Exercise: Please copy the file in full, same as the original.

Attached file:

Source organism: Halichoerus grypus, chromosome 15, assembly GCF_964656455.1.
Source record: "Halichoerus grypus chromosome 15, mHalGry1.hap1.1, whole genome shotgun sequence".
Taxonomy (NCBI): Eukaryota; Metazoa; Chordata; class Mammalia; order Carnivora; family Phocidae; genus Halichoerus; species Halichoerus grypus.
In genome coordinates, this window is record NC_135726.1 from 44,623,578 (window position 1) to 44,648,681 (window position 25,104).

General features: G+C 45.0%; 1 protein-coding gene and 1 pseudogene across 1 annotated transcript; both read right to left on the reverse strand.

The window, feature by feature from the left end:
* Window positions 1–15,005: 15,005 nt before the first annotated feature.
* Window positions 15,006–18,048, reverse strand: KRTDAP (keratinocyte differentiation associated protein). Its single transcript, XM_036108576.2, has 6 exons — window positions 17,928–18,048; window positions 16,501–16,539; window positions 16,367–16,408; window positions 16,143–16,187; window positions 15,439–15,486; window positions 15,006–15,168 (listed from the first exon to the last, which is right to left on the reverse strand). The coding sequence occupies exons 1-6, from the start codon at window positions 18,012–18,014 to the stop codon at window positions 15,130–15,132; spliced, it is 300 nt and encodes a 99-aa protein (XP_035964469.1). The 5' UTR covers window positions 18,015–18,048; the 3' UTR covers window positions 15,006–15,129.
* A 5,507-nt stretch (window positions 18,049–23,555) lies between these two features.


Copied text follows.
Source organism: Halichoerus grypus, chromosome 15, assembly GCF_964656455.1.
Source record: "Halichoerus grypus chromosome 15, mHalGry1.hap1.1, whole genome shotgun sequence".
Taxonomy (NCBI): Eukaryota; Metazoa; Chordata; class Mammalia; order Carnivora; family Phocidae; genus Halichoerus; species Halichoerus grypus.
In genome coordinates, this window is record NC_135726.1 from 44,623,578 (window position 1) to 44,648,681 (window position 25,104).

General features: G+C 45.0%; 1 protein-coding gene and 1 pseudogene across 1 annotated transcript; both read right to left on the reverse strand.

The window, feature by feature from the left end:
* Window positions 1–15,005: 15,005 nt before the first annotated feature.
* Window positions 15,006–18,048, reverse strand: KRTDAP (keratinocyte differentiation associated protein). Its single transcript, XM_036108576.2, has 6 exons — window positions 17,928–18,048; window positions 16,501–16,539; window positions 16,367–16,408; window positions 16,143–16,187; window positions 15,439–15,486; window positions 15,006–15,168 (listed from the first exon to the last, which is right to left on the reverse strand). The coding sequence occupies exons 1-6, from the start codon at window positions 18,012–18,014 to the stop codon at window positions 15,130–15,132; spliced, it is 300 nt and encodes a 99-aa protein (XP_035964469.1). The 5' UTR covers window positions 18,015–18,048; the 3' UTR covers window positions 15,006–15,129.
* A 5,507-nt stretch (window positions 18,049–23,555) lies between these two features.